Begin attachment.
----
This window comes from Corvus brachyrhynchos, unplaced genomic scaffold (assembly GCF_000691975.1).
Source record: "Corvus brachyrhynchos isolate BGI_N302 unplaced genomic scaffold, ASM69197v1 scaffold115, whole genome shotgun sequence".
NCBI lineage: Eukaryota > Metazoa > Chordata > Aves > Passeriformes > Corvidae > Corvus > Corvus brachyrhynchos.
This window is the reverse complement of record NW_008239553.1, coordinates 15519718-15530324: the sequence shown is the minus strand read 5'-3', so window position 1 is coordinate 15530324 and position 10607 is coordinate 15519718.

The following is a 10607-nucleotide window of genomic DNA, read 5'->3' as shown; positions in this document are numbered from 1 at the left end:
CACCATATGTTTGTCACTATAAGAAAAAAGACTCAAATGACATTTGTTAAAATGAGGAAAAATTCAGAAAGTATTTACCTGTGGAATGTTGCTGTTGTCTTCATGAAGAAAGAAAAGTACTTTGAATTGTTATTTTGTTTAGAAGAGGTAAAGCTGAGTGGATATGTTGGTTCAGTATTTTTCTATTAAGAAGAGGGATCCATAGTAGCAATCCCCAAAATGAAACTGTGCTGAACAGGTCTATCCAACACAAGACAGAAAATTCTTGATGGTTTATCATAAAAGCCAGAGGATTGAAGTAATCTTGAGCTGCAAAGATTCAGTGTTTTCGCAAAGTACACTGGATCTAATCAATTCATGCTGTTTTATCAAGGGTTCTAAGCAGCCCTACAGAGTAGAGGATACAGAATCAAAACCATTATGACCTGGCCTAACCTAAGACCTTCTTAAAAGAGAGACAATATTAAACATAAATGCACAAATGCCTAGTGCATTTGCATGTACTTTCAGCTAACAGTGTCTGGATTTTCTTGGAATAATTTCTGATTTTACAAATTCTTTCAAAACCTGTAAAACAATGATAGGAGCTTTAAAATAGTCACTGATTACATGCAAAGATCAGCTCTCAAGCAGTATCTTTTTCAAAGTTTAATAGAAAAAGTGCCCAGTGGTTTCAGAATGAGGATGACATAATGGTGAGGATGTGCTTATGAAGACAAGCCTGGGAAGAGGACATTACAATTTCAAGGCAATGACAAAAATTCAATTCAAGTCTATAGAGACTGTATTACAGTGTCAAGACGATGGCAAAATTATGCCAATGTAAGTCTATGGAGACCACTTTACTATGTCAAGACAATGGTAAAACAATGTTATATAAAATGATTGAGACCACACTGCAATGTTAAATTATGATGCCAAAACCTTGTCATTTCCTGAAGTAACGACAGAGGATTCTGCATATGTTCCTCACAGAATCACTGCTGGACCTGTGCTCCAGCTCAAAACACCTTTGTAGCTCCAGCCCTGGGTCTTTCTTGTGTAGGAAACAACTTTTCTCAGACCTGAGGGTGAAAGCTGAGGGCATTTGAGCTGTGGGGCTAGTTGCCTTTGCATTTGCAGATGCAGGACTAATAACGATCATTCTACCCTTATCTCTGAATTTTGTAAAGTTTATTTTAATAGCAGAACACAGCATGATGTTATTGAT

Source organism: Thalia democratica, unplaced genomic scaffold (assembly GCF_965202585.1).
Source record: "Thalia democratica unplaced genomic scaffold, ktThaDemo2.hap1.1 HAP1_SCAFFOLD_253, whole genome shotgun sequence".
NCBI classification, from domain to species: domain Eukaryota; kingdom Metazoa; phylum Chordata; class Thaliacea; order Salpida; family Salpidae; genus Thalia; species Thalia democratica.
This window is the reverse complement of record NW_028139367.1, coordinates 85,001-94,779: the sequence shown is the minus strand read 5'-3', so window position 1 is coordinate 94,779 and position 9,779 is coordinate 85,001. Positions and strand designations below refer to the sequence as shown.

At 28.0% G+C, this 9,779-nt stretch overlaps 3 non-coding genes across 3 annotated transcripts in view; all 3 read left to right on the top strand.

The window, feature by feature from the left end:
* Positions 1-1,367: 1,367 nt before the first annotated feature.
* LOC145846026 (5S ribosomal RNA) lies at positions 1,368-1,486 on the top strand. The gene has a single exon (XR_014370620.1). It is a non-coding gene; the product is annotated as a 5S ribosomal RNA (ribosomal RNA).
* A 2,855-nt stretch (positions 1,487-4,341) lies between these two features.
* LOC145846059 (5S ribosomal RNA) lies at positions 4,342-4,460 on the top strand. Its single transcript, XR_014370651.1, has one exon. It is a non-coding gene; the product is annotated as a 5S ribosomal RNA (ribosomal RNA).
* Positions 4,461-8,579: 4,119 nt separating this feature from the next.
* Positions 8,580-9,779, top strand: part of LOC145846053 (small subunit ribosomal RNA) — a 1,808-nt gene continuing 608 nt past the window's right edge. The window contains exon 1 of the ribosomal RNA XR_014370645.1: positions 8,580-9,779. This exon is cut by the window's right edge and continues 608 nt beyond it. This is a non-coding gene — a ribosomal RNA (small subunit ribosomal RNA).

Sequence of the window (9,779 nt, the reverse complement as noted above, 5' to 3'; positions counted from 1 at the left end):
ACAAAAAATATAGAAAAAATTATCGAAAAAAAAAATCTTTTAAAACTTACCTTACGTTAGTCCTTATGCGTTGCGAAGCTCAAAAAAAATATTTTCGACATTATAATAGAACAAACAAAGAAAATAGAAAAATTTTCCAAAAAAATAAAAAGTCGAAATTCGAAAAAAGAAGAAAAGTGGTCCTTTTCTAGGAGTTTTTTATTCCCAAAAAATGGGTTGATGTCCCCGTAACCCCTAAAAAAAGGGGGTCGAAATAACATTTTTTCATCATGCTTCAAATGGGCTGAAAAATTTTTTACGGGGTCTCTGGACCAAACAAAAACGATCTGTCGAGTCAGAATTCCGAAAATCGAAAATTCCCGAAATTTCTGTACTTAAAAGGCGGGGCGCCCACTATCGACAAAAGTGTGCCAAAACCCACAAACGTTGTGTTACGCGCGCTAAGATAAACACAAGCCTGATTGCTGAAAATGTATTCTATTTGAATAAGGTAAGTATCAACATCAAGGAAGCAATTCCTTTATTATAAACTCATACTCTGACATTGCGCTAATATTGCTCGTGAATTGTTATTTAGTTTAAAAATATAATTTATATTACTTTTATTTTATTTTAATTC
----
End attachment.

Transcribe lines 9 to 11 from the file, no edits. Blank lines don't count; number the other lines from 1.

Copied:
NCBI classification, from domain to species: domain Eukaryota; kingdom Metazoa; phylum Chordata; class Thaliacea; order Salpida; family Salpidae; genus Thalia; species Thalia democratica.
This window is the reverse complement of record NW_028139367.1, coordinates 85,001-94,779: the sequence shown is the minus strand read 5'-3', so window position 1 is coordinate 94,779 and position 9,779 is coordinate 85,001. Positions and strand designations below refer to the sequence as shown.

At 28.0% G+C, this 9,779-nt stretch overlaps 3 non-coding genes across 3 annotated transcripts in view; all 3 read left to right on the top strand.